Care Proceedings occur when a local authority’s social services decide that they need to intervene with a child’s care for the sake of their mental and physical health and wellbeing.
The local authority may issue a Care Order, which involves a court case. These court cases are public law court cases and are usually used as a last resort when initial efforts to improve the child’s welfare have failed.
Care Proceedings are issued when the local authority believes the child is at risk of ‘significant harm’, but wide criteria may be assessed to arrive at the decision to instigate Care Proceedings.
The local authority must prove that harm to the child exceeds ‘threshold criteria’ set out in the Children Act 1989. They may believe that the child is not being looked after adequately, or that the parents are unable to control the child.
In emergency situations, the police can issue a Police Protection Order on the child to remove children from the care of their parents for 72 hours. This can be preceded by an Emergency Protection Order that authorises the removal of children from the care of their parents for 8 days. Aside from this, the removal of a child from the care of its parents must be approved by court.
The 4 main types of care orders
There are 4 main types of care orders:
The most common type of order, the Care Order, transfers responsibility of the child from the parents to the local authority. The local authority will make decisions on the child’s health, education and other parenting decisions. The parents may retain some right to influence decisions over the child but the local authority is able to override these if they feel it is not in the best interests of the child.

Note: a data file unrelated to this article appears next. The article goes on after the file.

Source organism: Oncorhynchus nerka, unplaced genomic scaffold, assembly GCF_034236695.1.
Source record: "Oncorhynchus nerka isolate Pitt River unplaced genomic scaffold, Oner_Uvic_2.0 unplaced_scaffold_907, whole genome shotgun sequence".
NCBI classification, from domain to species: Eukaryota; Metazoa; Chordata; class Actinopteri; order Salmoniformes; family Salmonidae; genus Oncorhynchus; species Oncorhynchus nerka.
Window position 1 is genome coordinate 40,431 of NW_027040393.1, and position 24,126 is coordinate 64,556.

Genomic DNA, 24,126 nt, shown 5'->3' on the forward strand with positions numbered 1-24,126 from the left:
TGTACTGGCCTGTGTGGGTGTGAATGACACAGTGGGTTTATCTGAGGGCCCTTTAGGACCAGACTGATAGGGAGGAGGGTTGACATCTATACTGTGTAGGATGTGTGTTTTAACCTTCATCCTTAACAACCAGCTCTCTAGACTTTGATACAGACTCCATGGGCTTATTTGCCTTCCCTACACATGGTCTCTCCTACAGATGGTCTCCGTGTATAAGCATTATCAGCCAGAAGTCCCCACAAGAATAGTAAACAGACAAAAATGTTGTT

Care Orders may precede an adoption Placement Order, the court may decide that the child can live with foster parents or with another family member, e.g. grandparents.
This order provides less control to the local authority than the Care Order. This order allows the local authority to advise, support, befriend and assist the Child as necessary, but it doesn’t give social services any decision making power. Usually, the Children remain within the family under this order whilst a social worker supervises the child’s wellbeing.
Special Guardianship Order
This order provides Special Guardians with parental responsibility for the child, but they will act alongside the child’s parents. These are usually made when the child is cared for by other relatives or extended family. The Special Guardians will be able to make most decisions concerning the child without parental influence.
The main types of case hearings
Prior to any of these orders being issued, the local authority must decide that the child is suffering significant harm due to their parental care.
At the beginning of the court case, the court may make an Interim Care Order or Interim Supervision Order. These are temporary orders that last until the end of the court case. There must be reasonable grounds to issue either of these interim orders. The court must also decide that parental responsibility can’t remain in place until the end of the case.